Navigating the complex federal contracting road that small businesses travel when pursuing business with the federal government can be daunting. The key to successfully partnering with the federal government is through the mutual sharing of information between government and industry and by understanding how the government procures its goods and services.
The challenge for small business is the education required to follow the right road that will lead a small business to accelerate and achieve success.
The government clearly recognizes the importance of partnering with small businesses, as evidenced by its attempts to pass several laws, including the JOBS Act (April 5, 2012) and the Small Business Tax Cut Act (March 21, 2012).
However, some of the tools provided by the government aren’t always as helpful as they need to be if a small business owner doesn’t already know how to use them and navigate them.
One example is the FedBizOpps website provided by the federal government.
What many small businesses don’t understand when just starting out is once an opportunity hits that website, you’re already too late to the game. The website is a great tool for searching solicitations; yet the reality in many cases is government agencies and departments already have been planning them months or years in advance. However, it is a good research tool for awarded contracts coming up for re-competition in the coming fiscal years.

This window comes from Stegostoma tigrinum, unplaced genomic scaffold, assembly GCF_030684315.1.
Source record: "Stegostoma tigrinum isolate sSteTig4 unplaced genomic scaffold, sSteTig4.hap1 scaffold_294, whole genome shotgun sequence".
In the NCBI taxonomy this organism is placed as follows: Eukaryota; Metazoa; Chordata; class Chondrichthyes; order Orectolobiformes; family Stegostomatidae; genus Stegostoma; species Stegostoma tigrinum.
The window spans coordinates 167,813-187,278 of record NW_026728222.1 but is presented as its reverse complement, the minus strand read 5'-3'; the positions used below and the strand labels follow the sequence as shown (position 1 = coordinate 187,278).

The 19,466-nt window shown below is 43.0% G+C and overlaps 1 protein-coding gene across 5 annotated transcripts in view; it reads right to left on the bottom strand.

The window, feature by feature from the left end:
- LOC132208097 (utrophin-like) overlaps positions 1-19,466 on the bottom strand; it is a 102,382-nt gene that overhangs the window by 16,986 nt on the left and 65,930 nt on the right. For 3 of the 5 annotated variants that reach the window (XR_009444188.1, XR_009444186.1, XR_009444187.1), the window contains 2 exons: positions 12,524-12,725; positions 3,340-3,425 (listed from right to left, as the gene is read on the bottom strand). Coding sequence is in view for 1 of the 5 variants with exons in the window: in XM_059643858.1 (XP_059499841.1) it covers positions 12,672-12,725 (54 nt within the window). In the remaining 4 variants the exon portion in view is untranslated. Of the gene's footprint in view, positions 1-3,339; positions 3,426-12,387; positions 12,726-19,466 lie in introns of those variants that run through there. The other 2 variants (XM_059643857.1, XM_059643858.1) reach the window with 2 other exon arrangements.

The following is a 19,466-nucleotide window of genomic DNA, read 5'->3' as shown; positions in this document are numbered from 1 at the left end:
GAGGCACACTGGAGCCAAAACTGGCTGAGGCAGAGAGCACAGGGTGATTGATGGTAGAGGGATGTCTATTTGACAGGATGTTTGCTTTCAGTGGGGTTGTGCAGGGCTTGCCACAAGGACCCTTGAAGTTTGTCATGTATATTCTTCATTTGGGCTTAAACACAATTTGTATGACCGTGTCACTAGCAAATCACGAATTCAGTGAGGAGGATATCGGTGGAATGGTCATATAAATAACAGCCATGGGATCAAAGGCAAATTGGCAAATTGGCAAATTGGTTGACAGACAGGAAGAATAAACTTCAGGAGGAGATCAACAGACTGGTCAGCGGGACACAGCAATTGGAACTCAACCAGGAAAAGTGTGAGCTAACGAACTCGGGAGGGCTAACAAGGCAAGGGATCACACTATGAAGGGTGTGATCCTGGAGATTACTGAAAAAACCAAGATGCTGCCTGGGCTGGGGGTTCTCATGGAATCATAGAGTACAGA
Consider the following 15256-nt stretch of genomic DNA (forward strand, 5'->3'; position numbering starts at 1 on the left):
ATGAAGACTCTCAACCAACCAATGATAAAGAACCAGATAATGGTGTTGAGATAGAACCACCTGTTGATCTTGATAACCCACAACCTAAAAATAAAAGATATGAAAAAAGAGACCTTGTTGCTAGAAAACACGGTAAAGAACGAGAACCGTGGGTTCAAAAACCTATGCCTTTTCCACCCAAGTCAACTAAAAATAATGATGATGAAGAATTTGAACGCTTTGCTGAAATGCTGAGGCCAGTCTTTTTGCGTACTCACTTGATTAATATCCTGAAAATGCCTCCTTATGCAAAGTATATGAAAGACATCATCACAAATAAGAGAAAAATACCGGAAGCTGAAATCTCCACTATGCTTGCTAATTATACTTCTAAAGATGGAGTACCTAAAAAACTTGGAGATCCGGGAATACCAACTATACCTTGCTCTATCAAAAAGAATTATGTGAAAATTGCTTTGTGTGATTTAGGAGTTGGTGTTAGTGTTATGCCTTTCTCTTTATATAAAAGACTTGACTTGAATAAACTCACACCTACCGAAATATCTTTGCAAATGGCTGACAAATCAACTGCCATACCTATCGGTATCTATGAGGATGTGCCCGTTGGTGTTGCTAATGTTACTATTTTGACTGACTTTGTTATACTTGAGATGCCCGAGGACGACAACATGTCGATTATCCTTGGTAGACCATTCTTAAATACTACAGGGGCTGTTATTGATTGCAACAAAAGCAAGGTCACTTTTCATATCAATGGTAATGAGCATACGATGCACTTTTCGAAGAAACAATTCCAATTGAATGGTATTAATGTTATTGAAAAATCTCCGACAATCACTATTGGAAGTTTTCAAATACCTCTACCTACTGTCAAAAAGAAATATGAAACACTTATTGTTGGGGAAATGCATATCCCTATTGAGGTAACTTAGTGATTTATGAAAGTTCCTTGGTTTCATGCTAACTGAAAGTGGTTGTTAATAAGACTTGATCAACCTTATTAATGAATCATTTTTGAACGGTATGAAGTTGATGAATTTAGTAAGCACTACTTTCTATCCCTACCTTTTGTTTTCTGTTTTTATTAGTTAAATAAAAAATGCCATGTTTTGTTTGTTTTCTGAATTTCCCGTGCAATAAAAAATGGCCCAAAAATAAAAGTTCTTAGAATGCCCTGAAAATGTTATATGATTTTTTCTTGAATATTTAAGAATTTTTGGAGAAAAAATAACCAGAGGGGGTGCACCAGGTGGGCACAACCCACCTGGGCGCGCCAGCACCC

The key is for small businesses to make the educational time investment in addition to the financial investment. For instance:
- Join and become familiar with the many non-profit organizations in the D.C. area that offer education and training events to get visibility.
- Get on e-mail distribution lists of these organizations.
- Select organizations that fit in the company’s core capabilities.
- Attend industry days and get to know the industry and government key players and always be honest with what you can perform.
- Learn and study the budget cycles and upcoming programs being considered for funding near and long term, and create a plan.
Winning business from the federal government takes many months, if not years. However, if a small business owner understands this, stays continually educated on the organizations mission, funding streams, acquisition and procurement processes and builds strong relationships with the small business offices, advocates and partners, they will surely be able to accelerate through these difficult times and achieve their goals.
Curt Anderson is the industry chair for 2012 SBC an education and training event hosted by Industry Advisory Council, an organization of companies committed to improving government through the application of information technology.